Friday, December 14, 2007

Freddy got Fingered...or Frozen...or F$#@!@!

Freddy, the majestical white deer

From the Lake Sun Leader:

CAMDEN COUNTY - Residents are calling foul against the possibility that a hunter shot an albino deer that was known to roam throughout the woods near the Camden and Morgan counties border. Lovingly named Freddy by those in the neighborhood, his snow-white fur had become a welcome sight. Residents had hoped hunters also would appreciate the rare sight of Freddy and let him be, rather than kill him.
At the start of firearms season, many weighed the consequences of a public campaign to protect the button buck from hunters or the possibility the attention would cause more hunters to head their way.In the end, it didn't make a difference, said resident Dawn Merrill.Rumors have been circulating through the neighborhood that Freddy was killed.
It's such a shame. I've never seen him and now I won't ever be able to, Merrill said. We used to slow the car down every day to and from work just so we could maybe catch sight of him and say we saw him. He (the hunter) took that away from us.Merrill said the neighborhood used to talk only of Freddy sightings; who and where he was last sighted. Now that talk has switched to who killed him and when.Merrill said the neighborhood has a good idea.
They have a business here, a vested interest in the neighborhood, but this shows that they just don't care, she said.She said after the last article published, she hoped hunters would have realized how important the deer was to the neighbors and how much everybody enjoyed seeing him.Albinism is a recessive trait found in everything from mammals and birds to reptiles, fish and even plants.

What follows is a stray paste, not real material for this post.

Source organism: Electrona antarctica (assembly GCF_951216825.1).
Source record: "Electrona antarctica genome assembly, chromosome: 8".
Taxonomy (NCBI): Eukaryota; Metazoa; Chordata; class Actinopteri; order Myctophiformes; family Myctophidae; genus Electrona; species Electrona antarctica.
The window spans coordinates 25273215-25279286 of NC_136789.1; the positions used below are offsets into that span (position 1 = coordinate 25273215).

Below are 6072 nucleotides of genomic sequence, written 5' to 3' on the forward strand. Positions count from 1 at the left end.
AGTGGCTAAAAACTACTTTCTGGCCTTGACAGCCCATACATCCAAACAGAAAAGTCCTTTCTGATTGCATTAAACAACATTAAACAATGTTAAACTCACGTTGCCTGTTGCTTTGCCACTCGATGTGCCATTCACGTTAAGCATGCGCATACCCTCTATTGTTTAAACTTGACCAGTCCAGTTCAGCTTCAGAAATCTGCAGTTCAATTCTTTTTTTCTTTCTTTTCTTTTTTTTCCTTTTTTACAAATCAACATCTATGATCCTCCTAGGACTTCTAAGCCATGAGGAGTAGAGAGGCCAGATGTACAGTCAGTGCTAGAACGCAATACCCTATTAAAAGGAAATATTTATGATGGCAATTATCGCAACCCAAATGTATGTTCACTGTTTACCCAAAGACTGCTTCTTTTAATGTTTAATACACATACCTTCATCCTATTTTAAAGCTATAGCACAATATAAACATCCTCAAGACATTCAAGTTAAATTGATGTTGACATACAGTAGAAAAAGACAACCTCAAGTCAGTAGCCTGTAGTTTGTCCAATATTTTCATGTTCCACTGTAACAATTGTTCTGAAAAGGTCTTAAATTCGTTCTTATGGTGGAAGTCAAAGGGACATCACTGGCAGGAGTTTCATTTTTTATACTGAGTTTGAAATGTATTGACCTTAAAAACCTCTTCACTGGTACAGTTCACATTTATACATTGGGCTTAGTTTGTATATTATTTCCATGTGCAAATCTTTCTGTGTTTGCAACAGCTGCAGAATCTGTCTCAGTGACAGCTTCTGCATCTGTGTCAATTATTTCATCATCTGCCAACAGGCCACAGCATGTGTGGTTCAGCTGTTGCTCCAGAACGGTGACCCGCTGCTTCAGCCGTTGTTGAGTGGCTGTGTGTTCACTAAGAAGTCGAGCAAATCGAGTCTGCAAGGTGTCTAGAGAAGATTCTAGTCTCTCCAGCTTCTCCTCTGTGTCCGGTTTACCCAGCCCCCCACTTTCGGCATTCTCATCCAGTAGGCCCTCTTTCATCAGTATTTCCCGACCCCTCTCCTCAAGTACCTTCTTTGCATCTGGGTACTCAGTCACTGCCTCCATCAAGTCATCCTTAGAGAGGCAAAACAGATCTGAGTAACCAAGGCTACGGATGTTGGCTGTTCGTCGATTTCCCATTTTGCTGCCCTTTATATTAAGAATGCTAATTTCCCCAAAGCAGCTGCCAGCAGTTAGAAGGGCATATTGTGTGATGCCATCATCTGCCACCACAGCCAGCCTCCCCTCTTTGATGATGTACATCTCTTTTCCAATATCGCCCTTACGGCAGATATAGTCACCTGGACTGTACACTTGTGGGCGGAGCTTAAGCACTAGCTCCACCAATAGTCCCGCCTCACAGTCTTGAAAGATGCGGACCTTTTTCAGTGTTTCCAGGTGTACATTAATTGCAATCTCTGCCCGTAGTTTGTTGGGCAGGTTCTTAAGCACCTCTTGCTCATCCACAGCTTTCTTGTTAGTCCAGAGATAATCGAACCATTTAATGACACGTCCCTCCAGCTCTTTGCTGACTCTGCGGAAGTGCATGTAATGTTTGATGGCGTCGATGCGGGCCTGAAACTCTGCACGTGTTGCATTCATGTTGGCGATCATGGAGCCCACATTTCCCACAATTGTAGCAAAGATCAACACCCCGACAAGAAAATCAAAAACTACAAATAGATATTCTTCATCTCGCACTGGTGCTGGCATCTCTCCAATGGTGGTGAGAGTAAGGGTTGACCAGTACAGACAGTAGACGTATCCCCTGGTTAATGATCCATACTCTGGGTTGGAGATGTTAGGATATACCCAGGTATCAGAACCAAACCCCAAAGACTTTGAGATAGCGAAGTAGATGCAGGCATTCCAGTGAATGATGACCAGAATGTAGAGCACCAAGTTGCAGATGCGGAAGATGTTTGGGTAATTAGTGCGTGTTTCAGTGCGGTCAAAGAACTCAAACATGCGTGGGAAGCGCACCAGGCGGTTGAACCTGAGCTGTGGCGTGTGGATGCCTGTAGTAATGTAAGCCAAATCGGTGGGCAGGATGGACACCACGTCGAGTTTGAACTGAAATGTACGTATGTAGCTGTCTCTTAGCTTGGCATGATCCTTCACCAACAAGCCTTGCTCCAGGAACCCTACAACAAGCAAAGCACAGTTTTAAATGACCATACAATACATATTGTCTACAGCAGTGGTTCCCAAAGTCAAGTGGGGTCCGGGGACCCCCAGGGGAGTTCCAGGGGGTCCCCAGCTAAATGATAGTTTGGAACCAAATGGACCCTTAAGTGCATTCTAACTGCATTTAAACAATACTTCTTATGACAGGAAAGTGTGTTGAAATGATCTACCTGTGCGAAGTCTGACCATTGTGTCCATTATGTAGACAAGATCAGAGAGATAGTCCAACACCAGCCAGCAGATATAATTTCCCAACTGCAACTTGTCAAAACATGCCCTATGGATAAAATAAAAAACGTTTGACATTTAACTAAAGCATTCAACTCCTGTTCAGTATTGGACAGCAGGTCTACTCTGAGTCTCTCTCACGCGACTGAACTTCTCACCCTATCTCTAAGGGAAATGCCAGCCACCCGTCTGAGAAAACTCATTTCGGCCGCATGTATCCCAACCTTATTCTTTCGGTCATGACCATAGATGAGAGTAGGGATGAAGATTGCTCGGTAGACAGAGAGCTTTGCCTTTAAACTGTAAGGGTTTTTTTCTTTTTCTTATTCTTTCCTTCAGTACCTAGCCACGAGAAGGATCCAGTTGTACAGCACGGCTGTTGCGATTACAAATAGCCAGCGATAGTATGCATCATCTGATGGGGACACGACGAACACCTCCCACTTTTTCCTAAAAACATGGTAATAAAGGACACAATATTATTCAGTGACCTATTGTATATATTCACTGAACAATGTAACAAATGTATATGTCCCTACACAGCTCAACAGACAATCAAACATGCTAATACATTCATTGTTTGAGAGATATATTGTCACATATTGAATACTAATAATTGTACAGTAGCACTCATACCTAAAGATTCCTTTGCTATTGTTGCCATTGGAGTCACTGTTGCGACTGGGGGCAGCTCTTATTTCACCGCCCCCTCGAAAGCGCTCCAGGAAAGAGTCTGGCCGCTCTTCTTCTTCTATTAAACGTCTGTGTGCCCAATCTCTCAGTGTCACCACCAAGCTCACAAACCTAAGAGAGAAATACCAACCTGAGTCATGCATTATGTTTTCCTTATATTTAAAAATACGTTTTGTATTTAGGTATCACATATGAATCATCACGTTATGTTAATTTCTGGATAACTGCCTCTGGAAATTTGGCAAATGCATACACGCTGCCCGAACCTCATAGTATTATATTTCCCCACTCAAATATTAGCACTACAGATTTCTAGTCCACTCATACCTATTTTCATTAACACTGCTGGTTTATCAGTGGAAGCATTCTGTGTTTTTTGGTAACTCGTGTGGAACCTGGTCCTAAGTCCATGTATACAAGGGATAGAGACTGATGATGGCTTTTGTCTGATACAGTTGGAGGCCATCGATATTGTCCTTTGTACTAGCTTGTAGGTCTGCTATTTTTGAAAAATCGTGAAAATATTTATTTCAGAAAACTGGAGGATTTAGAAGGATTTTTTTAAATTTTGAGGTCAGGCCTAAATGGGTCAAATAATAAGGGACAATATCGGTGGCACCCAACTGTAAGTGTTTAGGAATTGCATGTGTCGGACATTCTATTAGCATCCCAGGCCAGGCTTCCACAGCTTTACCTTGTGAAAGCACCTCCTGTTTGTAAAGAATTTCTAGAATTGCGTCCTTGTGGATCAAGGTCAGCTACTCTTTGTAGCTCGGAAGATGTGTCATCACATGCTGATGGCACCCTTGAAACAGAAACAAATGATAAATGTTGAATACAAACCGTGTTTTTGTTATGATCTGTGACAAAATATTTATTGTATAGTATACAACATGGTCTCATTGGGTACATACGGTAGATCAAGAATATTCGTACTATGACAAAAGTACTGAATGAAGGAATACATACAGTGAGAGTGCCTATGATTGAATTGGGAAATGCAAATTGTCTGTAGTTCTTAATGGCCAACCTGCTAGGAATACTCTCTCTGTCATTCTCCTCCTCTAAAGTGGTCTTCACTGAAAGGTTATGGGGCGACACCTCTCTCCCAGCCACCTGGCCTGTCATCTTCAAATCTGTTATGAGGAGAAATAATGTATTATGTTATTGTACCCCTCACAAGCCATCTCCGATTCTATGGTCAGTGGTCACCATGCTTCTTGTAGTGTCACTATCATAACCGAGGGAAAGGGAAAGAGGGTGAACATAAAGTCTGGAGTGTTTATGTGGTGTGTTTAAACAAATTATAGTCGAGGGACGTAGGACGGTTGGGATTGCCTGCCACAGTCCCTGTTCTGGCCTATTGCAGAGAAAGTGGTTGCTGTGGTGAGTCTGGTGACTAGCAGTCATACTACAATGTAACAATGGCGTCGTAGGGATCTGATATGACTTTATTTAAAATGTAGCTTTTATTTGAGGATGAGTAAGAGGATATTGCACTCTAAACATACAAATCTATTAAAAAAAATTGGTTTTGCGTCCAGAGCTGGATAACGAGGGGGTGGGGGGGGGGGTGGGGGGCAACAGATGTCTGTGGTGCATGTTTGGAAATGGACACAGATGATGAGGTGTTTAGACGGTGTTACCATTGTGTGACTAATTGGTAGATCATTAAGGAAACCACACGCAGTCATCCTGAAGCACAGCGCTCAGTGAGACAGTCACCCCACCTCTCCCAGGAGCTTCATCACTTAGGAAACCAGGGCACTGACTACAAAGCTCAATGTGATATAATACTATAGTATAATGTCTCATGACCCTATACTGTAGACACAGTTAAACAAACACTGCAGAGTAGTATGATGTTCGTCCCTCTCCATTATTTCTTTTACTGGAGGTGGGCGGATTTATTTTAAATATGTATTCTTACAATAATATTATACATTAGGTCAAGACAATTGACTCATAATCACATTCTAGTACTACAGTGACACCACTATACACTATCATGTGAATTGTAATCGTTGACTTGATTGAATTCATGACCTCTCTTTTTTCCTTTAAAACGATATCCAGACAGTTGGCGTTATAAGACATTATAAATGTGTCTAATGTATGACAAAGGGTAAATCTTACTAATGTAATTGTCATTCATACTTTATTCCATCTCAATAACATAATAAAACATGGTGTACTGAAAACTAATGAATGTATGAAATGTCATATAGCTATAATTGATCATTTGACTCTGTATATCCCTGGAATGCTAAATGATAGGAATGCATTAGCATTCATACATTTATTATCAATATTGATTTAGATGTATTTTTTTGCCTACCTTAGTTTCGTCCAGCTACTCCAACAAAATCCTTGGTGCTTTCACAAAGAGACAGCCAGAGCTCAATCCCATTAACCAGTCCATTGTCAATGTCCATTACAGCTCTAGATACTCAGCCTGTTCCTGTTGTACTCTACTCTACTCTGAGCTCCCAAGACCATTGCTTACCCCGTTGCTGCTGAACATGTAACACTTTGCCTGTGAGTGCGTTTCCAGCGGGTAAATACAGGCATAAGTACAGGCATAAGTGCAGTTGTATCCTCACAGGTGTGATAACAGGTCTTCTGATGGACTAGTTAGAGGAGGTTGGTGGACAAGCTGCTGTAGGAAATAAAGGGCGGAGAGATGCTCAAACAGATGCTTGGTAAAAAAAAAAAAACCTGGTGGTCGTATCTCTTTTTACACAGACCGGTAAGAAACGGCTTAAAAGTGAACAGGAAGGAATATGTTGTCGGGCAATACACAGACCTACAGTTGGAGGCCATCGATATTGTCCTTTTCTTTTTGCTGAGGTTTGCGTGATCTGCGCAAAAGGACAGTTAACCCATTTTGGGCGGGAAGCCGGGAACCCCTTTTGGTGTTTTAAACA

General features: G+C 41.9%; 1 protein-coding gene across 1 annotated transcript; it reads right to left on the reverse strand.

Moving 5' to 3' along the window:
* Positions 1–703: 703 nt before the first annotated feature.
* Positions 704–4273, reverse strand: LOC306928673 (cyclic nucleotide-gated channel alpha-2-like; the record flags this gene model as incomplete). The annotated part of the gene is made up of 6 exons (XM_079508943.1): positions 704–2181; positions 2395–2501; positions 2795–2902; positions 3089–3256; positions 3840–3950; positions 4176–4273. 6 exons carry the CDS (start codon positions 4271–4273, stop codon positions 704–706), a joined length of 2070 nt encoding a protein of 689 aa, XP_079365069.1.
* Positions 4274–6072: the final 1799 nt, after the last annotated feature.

The complete absence of color, noted particularly by the white hooves and the red or pink eyes, causes the animal to stand out against its surroundings and makes concealment hard.Camden County conservation agent Sean Ernst said Freddy had a strike against him from the start.A deer's major defenses is blending in, with white fur he was easily spotted by predators such as coyotes and hunters, Ernst said.
He was able to confirm he's heard the same rumor, that Freddy was tagged.Merrill said Freddy's uniqueness wasn't a disability, but beautiful.Animals turn away from another animal with abnormal characteristics, she said. Freddy was seen and photographed with his own mother and other deer, proving he was accepted by his population.
Because albinism is a recessive trait, both parents must carry the gene before it can occur in their offspring. Even then, there's only a one-in-four chance they will produce an albino fawn. Based on hunter reports, about one deer in 30,000 in Missouri is albino, according to the Missouri Department of Conservation Web site.There are at least seven states that make it illegal to hunt albino deer. Missouri is not one of them.

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